Recently one of my best friends arranged a party with some of our mutual friends and purposely did not invite me and avoided my phone calls (which I only realized after). I feel like she’s just stuck her middle finger at me– she knew what she did, it wasn’t a mistake as she’s already tried to cover it up which is the part that hurt the most. We’ve been good friends for over 9 years and this is the first time anything like this has happened. I was in shock and have not been able to stop thinking about it and why she would do that. I take my few close friendships very seriously and the friends that I do have I spend time on and treat with respect. I would never treat her the way she treated me. I haven’t talked to her about the way I feel, and to be honest, I don’t even know what to say…knowing her she would blow it over and pretend it was nothing. She gossips a lot about her other friends and now I can’t help but now wonder what she says about me. I’m so angry right now that I don’t want to talk to her anyway and plan on not answering the phone if/when she calls, but I guess my goal is to figure out if I should just move on and focus on my other friendships or try to resolve this. I hate losing a friend but I can’t trust her now and even if there is a way to resolve this our friendship is already different/altered.
F*ck Feelings has always encouraged a pragmatic approach to romantic relationships, and while friendships don’t have the same bottom line that marriages do, they do have a purpose, even if it’s not as grand as raising healthy kids, making a happy home, peaceably sharing space on the DVR, etc.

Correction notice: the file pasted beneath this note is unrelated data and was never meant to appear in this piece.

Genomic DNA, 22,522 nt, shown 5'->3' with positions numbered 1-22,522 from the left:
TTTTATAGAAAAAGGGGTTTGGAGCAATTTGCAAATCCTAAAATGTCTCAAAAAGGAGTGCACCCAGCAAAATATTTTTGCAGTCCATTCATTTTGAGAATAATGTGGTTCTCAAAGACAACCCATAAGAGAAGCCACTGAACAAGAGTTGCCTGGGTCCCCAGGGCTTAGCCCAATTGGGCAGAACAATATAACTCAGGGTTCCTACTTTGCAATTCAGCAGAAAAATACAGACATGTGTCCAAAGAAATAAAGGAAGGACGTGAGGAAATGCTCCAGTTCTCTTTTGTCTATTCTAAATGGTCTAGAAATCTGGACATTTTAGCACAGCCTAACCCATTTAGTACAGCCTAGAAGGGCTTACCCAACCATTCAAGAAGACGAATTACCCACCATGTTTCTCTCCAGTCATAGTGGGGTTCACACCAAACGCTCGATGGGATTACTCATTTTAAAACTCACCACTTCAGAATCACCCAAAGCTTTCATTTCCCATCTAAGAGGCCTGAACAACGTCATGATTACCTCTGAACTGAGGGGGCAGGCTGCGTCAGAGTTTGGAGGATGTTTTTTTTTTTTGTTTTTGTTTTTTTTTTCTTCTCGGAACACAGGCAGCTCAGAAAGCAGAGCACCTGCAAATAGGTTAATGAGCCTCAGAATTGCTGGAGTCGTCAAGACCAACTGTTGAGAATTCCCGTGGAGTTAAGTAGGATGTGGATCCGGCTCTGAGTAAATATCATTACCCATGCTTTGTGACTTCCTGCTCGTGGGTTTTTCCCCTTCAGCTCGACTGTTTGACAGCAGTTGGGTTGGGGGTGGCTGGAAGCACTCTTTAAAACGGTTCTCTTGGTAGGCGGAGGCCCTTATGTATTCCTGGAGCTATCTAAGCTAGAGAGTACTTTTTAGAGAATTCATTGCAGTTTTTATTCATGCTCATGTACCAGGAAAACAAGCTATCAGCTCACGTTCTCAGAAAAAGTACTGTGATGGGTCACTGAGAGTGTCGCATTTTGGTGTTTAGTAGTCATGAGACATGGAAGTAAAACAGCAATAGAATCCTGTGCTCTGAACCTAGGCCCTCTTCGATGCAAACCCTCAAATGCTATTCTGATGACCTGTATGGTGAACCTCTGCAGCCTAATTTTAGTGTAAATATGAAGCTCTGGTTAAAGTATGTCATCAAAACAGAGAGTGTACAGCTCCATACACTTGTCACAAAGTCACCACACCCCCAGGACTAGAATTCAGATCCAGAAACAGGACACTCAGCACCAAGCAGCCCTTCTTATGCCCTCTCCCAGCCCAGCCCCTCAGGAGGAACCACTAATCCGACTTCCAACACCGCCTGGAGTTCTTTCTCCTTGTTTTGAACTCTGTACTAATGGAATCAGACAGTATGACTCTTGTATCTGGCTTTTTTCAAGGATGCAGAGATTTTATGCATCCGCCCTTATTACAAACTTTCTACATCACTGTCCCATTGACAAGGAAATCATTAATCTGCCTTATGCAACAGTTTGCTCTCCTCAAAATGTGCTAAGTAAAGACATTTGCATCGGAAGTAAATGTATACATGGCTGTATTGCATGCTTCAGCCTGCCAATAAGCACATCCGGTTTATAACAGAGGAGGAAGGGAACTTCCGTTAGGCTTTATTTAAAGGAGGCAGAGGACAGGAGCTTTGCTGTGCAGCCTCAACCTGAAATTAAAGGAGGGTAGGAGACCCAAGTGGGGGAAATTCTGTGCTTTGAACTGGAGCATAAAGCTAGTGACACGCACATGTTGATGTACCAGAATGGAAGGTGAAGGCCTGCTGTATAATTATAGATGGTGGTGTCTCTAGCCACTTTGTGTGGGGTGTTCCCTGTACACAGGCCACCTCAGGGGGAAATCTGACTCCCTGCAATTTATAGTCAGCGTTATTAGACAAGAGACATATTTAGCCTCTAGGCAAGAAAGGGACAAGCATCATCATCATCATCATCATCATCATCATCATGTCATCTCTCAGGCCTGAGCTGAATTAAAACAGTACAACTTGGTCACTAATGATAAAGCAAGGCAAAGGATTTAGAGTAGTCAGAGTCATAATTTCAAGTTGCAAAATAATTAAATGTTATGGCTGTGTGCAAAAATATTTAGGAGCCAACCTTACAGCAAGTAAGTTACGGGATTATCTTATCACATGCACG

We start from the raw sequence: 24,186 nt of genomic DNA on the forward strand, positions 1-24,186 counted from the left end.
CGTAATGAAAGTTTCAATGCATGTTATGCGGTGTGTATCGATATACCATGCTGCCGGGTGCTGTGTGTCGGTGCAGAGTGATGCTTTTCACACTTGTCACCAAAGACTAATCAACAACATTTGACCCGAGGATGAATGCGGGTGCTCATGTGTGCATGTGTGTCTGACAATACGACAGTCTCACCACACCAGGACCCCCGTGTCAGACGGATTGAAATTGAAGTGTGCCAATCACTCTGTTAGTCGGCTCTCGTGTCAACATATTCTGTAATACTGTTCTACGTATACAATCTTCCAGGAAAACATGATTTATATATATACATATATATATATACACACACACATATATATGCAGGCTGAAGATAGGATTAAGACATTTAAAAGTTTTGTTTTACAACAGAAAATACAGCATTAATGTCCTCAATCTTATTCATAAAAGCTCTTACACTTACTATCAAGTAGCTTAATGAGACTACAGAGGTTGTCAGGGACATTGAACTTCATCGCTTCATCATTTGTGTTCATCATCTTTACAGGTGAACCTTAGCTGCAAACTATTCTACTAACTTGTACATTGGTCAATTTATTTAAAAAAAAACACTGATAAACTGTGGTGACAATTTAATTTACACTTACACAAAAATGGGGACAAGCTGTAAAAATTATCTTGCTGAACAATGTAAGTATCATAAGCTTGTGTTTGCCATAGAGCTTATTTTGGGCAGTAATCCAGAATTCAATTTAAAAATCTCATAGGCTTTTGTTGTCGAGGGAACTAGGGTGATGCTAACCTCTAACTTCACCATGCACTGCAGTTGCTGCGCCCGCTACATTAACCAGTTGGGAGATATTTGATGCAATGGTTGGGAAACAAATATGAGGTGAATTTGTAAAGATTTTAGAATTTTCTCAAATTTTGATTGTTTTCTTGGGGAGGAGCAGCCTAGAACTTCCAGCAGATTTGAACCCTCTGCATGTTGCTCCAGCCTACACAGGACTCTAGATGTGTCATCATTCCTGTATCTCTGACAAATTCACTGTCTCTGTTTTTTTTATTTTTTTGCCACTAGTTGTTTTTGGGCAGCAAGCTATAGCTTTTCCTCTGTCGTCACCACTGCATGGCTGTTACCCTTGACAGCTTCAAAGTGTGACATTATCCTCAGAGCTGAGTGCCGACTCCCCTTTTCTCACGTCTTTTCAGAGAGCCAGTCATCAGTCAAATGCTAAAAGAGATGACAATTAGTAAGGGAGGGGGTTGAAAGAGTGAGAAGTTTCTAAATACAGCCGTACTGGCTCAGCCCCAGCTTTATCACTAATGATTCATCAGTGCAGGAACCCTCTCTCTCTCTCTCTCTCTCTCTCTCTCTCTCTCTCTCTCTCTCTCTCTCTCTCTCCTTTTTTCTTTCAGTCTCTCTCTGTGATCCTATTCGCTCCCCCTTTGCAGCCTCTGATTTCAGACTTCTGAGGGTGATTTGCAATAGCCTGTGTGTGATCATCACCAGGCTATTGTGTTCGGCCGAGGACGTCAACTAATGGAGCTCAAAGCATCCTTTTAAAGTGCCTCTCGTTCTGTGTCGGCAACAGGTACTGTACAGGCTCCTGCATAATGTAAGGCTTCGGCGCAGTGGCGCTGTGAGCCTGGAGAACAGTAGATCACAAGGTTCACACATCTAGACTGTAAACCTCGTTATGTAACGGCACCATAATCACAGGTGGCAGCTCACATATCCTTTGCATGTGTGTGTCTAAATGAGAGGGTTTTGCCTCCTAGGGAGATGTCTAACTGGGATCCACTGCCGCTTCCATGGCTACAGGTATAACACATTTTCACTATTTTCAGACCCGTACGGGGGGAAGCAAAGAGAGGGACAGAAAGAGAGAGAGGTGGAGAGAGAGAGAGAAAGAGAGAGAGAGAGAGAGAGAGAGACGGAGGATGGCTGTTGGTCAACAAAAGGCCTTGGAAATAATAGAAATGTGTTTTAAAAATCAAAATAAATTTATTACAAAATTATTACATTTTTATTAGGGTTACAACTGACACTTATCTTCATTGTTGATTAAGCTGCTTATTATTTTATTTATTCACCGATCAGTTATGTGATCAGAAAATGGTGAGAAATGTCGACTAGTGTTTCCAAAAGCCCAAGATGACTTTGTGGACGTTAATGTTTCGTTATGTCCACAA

It’s hard to consider the purpose of friendship in the midst of feeling hurt and betrayed by an old friend, but it’s useful, because friendship isn’t just for the good feelings of shared secrets, emotions, shoes, etc.
It also connects you in complicated ways to family and community, so that an open falling-out with one friend, no matter how well justified, can cause unintended damage to other relationships, including ones that lie closer to your heart or are important to your ideals. For instance, confronting and losing this one friend may cause a domino effect, but instead of all the other connection friends falling down, they’ll all fall-out with you. WAIT! There is more to read… read on »
Posted by fxckfeelings on March 7, 2013
Share This Post
From “I can’t make you me,” to “You can’t hurry love,” to “You can’t force the funk,” pop music has done a good job of informing the public that you can’t push someone to fall for you if the don’t want to. Sadly, there are fewer hits about how you can’t really make anyone do anything, even if it’s to stop the mistrust and anger of someone you love. If you’re in that situation, you first need to figure out whether their feelings are warranted, according to your own standards; if they are, you have to worry less about changing their mind than changing your behavior to earn back your own (and their) respect, and if they aren’t, you need to figure out whether you’re just being oversensitive about a love that’s worth keeping, or whether you just can’t make it work. At least pop music has heartbreak covered.